Well, I’m back home and recovering from jet lag. The flight was fine, but when I got to JFK, there was an hour wait for a cab or shuttle into town–I had forgotten it was the first night of Rosh Hashana and I guess the crowds were scrambling to get home before sundown.
My farewell to France came at quite a cost–2600 euros worth of damages to the rental car (which I hope will be reimbursed by my credit card). As you can see in the photo, I managed to scar the poor devil in French parking garages, which are way too narrow for the mid-size car I rented. With about 1 inch of leeway on the ramps, I also managed to knock off a side view mirror. I still love France, but I prefer American roadways.
I had been putting off St. Tropez because it was quite a long drive, but since I was up early this am, I figured “now or never.” Ellie and I took the coastal road all the way from Cannes — about 40 miles. I forgot that even coastal roads–in this case the corniche l’Esterel–are also mountainous, since the slopes run down into the sea. But it was a gorgeous drive, with only bicyclists on the road. I didn’t see a car for almost the 2 hours it took me to get to San Raphael. The massif Esterel is a series of red stony promontories made up of volcanic rock. The picture below, which I took from the car, does not really do it justice. But there was no place to pull over to take pictures.
St. Raphael, about midway on my route, looks to be a low-key resort with more McDonalds than Armani. Its twin city, Frejus, is an important Roman site, with (according to Michelin) an important archeological museum. I would have stopped but didn’t find parking and was eager to get on.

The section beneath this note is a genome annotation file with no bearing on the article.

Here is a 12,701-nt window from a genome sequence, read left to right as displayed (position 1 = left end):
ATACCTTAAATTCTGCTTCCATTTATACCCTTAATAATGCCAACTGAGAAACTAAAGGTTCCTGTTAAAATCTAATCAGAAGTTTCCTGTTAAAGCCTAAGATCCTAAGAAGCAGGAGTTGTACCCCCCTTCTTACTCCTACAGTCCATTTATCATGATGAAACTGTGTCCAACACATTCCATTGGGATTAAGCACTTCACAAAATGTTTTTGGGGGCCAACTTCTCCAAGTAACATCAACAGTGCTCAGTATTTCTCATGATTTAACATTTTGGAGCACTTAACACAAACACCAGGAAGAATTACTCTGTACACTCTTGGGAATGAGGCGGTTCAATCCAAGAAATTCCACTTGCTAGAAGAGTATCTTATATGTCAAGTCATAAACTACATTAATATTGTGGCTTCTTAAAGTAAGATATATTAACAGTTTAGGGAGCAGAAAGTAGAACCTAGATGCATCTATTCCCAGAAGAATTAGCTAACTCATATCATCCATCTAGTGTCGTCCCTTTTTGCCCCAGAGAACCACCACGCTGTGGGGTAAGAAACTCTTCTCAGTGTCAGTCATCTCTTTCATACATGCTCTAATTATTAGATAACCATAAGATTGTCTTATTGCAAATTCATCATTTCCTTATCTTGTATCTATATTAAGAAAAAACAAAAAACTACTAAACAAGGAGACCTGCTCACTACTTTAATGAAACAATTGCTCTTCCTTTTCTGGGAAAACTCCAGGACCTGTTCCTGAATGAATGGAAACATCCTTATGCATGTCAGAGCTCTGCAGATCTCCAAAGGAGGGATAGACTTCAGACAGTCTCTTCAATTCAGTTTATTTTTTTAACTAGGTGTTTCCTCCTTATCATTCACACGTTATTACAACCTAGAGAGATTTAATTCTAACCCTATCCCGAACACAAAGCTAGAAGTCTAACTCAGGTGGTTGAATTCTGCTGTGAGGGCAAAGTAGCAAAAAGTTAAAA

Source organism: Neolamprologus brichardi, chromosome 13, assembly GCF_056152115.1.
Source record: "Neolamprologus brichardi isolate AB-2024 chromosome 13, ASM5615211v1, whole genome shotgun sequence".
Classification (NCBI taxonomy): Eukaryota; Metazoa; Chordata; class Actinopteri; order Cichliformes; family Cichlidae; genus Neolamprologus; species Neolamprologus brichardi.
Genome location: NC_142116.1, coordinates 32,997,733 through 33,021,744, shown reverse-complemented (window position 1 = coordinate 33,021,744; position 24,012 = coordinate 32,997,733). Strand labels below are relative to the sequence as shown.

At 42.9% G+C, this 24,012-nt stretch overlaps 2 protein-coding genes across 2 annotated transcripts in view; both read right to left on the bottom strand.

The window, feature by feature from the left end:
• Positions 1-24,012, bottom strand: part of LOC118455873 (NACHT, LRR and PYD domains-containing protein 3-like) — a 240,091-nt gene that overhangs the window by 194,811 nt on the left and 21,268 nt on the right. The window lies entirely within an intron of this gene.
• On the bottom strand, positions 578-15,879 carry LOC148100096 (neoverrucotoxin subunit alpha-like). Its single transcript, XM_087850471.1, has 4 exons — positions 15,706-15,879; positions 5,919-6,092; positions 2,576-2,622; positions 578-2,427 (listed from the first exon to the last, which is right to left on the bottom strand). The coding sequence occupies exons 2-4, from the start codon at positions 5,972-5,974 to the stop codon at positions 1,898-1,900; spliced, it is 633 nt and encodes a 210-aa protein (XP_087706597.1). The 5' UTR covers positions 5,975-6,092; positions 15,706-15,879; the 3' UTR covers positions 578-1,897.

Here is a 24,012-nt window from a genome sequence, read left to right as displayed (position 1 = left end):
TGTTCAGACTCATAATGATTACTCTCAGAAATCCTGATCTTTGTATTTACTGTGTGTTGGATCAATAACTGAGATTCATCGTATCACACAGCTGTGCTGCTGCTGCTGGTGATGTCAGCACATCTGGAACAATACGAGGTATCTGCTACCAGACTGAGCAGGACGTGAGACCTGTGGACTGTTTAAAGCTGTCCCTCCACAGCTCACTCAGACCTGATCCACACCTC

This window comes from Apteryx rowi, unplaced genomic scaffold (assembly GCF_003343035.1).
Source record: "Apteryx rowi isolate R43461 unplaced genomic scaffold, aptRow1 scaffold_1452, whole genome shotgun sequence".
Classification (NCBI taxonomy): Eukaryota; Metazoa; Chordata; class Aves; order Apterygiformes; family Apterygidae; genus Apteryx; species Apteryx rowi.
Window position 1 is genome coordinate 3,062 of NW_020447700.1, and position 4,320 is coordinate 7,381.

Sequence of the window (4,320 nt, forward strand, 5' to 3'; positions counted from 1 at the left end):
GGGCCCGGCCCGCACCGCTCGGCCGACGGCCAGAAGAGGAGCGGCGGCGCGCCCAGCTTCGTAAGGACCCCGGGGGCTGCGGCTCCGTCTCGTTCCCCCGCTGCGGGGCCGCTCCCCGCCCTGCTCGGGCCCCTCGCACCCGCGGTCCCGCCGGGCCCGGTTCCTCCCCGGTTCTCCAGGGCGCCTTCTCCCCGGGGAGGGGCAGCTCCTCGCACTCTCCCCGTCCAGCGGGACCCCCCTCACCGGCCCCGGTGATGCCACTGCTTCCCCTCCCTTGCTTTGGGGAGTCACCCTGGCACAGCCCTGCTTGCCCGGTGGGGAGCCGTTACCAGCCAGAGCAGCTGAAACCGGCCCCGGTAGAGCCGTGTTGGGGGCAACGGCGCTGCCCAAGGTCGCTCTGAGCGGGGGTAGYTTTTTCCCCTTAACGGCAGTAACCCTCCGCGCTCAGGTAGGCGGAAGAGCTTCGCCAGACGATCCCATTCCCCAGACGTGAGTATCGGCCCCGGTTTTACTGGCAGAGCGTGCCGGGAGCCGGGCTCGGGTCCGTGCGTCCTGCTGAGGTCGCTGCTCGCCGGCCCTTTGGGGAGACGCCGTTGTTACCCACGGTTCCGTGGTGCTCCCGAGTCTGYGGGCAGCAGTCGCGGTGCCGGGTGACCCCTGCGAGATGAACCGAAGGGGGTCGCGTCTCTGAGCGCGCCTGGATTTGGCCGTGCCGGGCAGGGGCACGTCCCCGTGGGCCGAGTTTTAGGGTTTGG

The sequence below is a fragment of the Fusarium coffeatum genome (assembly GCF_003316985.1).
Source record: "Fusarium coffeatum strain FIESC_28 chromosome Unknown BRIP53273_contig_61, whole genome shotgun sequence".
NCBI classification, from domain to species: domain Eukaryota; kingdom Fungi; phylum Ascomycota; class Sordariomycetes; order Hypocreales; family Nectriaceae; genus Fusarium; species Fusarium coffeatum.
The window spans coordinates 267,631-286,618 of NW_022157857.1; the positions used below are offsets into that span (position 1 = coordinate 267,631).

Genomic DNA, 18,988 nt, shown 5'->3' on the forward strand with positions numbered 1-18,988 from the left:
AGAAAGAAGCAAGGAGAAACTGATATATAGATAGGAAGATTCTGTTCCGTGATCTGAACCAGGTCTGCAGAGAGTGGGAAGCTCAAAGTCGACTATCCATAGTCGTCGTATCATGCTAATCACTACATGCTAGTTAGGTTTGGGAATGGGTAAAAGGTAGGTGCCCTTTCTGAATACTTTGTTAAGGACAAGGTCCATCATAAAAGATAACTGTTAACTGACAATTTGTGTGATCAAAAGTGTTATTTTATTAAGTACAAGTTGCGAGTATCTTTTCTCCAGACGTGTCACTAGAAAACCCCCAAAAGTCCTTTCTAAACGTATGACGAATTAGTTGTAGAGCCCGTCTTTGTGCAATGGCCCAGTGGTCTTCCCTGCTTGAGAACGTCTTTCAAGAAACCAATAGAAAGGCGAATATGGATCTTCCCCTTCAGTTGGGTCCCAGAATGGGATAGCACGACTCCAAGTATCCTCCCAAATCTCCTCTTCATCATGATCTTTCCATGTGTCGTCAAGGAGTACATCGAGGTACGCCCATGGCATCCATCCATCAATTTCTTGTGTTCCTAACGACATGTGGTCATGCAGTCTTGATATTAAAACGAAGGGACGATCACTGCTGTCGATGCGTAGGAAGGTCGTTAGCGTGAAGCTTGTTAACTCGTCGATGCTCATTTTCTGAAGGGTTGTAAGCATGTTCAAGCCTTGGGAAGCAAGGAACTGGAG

From St. Raphael, the traffic was murderous–this on a Monday after the rentrėe–the French return to work and school. Just getting to Ste. Maxime, across the bay from St. tropez took nearly an hour and it looked worse heading on to St. Trop. So I parked in Ste. Maxime and took the ferry, which was a nice break.
Fortuitously arriving in St. Trop at lunchtime, Ellie and I walked away from the port to the main square, the Place des Lices. Lunch was delicious, if not authentically French. Guacamole with cooked vegetables and a huge gamba cooked tempura style. (Gambas are very large shrimp or very small lobsters–delish). Then pork with shiitake mushrooms in a soy glaze. Ellie was very content. Photos below of the restaurant and St. Tropez, which is a pretty little town lined with expensive boutiques.
We took the autoroute home, cutting 2.5 hours off the return trip.
I am taking it easy the last few days of my trip, just relaxing and staying close to home. Last night I had dinner with my neighbor Francoise at another little pizza place in town, that had a live Latino band. Today I drove out to a marchė gourmande, which was heavily publicized. They promised about 60 vendors, only local growers and artisans. In reality there were closer to 30. A lot of them appeared to be bee keepers and there was much honey on sale. But except for the live animals (which were for sale–a live chicken was 20 euros) , there wasn’t anything you wouldn’t find at any market. (See photos). I came back to Magagnosc for lunch of carpaccio with salad and frites. For dessert, I picked some figs off the tree in back.